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Walker: WI recall election is about 'courage'

By   /   April 20, 2012  /   No Comments

By M.D. Kittle | Wisconsin Reporter

MADISON — Gov. Scott Walker on Friday paid another call on the out-of-state Republican faithful, addressing the conservative Illinois Policy Institute in Chicago.

This was his second trip to the Land of Lincoln, who earlier in the week spoke to lobbyists, lawmakers and members of the business community at the President Abraham Lincoln Hotel and Conference Center in Springfield, Ill.

The Illinois Policy Institute, a leading independent research and education organization committed to free-market causes, brought in Walker to discuss what the group views as the governor’s political courage.

Walker, in a fight for his political life in a gubernatorial recall race in June, told the audience what he has told many gatherings and members of the media in recent months: He has led with his eye on the “next generation,” not “the next election.”

“We made the government work better for the people we were elected to serve,” he said.

That has been the governor’s rallying cry — reform and let the consequences be damned — as he negotiates the terrain of an unprecedented recall campaign.

Walker, only the third governor in U.S. history to be recalled, will face one of four Democratic challengers on June 5. It’s a bid for re-election less than a year and a half after Walker and Republicans swept into control of the governor’s mansion and the Legislature in November 2010.

Republican Lt. Gov. Rebecca Kleefisch and four GOP state senators also face recall elections.

On the recall

In a primer on Wisconsin’s recall system, Walker said, “It’s a bizarre process.” Gubernatorial recalls require signatures from 25 percent of the state’s eligible voters, counted from voters who cast ballots in the previous election for governor. In the current election, recall campaigners needed more than 540,000 signatures; they collected a little more than 900,000.

“On the optimistic side — I may be the only governor in American history elected twice in the same term,” he joked.

But he sounded serious about the implications of the campaign, and what he sees as a battle beyond the Badger State’s borders. He struck a quizzical, if not, offended tone, at the question of recall.

“I avoided tax increases and layoffs. At any other time, in any other state, that would be worthy of re-election in 2014,” he said to applause from the conservative crowd.

Walker said when he campaigned for his job, he told voters what he would do to fix what turned into a $3.6 billion budget shortfall, while cutting taxes and avoiding massive layoffs in government.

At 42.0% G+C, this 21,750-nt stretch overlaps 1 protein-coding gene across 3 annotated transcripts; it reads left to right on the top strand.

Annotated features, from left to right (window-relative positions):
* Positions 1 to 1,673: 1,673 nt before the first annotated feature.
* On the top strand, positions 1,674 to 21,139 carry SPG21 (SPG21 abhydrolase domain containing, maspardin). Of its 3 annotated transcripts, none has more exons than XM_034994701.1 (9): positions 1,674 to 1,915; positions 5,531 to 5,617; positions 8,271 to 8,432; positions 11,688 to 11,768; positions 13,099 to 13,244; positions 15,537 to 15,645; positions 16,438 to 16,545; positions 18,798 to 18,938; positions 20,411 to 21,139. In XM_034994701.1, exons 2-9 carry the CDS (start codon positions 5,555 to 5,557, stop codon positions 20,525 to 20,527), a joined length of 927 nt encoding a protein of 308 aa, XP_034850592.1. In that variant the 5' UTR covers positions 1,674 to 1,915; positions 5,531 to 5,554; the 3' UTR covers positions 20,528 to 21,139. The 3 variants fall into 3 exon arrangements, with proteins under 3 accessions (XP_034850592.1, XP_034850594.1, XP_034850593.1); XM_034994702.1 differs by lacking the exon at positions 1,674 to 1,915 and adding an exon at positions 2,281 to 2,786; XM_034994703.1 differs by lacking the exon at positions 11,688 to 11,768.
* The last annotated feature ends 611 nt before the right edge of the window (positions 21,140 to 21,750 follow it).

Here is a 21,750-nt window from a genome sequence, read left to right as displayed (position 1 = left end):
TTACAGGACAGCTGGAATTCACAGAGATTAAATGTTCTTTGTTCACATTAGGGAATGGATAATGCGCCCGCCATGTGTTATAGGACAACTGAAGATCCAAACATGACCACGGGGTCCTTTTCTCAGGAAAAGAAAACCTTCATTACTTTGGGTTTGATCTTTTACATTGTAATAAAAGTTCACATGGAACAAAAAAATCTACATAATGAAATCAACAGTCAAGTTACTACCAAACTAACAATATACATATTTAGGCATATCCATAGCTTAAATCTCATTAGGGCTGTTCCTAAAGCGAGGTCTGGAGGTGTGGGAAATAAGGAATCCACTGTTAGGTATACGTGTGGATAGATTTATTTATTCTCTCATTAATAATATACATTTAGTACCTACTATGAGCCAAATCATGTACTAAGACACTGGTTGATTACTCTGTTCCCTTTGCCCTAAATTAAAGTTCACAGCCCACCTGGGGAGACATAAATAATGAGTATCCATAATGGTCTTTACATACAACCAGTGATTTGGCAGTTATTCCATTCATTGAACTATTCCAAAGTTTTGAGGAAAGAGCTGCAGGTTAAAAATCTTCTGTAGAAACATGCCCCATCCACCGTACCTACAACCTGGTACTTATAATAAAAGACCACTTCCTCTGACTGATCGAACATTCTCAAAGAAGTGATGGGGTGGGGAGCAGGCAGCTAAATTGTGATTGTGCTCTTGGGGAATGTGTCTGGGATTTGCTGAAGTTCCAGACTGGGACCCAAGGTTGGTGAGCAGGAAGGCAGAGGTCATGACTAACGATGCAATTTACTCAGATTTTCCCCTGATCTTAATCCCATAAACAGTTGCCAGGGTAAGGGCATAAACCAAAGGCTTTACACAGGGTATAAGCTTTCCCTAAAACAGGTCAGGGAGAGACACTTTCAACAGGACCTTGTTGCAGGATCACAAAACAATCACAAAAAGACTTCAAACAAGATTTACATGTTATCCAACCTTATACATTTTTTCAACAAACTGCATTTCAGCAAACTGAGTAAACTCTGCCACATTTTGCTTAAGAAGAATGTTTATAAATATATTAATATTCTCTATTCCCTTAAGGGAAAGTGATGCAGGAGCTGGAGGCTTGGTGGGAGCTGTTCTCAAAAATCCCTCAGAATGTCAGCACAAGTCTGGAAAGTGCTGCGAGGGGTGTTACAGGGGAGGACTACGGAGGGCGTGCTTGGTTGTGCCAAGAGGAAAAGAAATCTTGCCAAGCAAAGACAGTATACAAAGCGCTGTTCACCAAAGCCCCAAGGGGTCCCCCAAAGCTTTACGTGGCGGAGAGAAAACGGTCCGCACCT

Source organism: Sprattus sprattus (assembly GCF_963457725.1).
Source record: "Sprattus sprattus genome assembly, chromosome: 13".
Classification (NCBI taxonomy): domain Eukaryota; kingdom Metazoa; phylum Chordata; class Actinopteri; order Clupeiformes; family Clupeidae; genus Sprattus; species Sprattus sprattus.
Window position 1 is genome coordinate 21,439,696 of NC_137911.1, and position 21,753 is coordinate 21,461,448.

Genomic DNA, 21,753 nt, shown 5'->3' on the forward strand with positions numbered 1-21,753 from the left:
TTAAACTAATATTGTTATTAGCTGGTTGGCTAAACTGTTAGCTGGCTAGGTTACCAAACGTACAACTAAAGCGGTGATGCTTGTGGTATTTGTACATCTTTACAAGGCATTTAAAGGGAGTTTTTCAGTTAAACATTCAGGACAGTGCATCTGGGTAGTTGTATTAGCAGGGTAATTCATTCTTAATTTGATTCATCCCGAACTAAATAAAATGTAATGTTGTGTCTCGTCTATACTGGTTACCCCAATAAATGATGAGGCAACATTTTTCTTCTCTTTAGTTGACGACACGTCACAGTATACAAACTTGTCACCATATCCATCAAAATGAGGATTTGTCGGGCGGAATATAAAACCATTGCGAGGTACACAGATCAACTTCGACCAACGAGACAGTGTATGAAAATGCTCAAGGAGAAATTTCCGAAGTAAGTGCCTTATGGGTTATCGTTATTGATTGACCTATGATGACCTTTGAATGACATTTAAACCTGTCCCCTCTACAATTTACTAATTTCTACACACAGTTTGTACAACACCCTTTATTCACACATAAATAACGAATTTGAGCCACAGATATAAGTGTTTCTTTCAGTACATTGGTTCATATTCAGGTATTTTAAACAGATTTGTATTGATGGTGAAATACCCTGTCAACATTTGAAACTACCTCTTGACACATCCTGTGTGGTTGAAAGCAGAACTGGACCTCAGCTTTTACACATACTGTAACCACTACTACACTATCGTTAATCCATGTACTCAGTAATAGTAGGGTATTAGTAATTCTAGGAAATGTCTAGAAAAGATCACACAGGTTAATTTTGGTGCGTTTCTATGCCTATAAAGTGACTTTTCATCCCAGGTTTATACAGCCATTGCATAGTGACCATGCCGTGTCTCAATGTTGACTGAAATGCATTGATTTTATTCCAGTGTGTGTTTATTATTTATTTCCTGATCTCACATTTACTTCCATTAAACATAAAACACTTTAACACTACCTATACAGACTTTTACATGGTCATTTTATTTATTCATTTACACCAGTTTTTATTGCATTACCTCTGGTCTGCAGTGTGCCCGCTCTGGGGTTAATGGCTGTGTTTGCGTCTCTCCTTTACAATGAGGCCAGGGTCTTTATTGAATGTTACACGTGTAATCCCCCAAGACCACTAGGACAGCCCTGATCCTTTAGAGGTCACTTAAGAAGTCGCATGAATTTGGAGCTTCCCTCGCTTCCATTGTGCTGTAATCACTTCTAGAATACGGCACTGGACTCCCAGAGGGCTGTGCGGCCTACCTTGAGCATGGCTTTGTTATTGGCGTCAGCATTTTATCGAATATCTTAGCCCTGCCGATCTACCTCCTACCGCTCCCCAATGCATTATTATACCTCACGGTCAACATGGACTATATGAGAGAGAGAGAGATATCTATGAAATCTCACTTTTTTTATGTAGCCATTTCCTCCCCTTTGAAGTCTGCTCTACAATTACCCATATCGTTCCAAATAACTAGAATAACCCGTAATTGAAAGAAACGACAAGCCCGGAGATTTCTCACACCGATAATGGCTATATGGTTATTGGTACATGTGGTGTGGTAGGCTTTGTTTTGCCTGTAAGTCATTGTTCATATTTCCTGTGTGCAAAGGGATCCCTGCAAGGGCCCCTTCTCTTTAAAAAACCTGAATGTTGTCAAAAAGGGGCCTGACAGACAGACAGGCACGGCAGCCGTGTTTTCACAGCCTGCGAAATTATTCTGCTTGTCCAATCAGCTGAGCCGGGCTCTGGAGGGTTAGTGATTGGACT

A year and a half later, the budget gap is effectively filled, Wisconsin homeowners have seen the first decline in property taxes in 12 years, and changes to the budget and collective bargaining have staved off deeper cuts — although the public sector shed more than 10,000 jobs between December 2010 and last month, according to the state Department of Workforce Development.

Perspectives on courage

The complaint from many Democrats is that Walker was not forthright on the campaign trail in how he would solve the state’s budget problems.

“If he were to take a bold and courageous stand, he would be asking the really big corporations to step up and contribute a fair share to society,” said Paul Kruse, member of the La Crosse County Democratic Party executive board.

Wisconsin Reporter made calls and sent emails asking leading Democratic gubernatorial recall candidates, Milwaukee Mayor Tom Barrett and former Dane County Executive Kathleen Falk to comment.

Walker stressed the reforms he and his party made to education, noting the expansion of the school voucher system, among others.

“I want to make sure that every kid in my state has access to a great education,” the governor said.

Kruse said the sentiment is nice, but Republican-led decisions to cut hundreds of millions of dollars out of the state education budget don’t square with reality.

“I think that’s a wonderful thing to say. I wish he hadn’t pulled all of the money out of the schools,” Kruse said. “It’s interesting how he’s so interested in helping our school children by hurting the public school system.”

Ultimately, Walker told the Illinois audience, Wisconsin’s recall elections are about a “bigger principle” that transcends the governor and a state that is nearly evenly divided in its support and opposition to him.

“It’s about courage,” he said.

Walker said surviving the recall would “send a powerful message to every politician … that you can stick out your neck, you can make tough choices and there will be voters to help you out along the way.”

Kruse countered that Walker’s choices have been tough on a lot of residents, the poor and organized labor in particular.

“Courage would be to stand up and ask those providing so much money to his campaign to give some of that money for the public good at large, put some of that into the state’s coffers,” the local Democratic Party official said.

Walker has made one of his campaign talking point pillars his fight against what he and his supporters see as “Big Unions” working to overturn the results of the 2010 elections. He said he is willing to fall for the right cause.

“If you do things for the right reason, you should never be afraid to lose,” the governor said.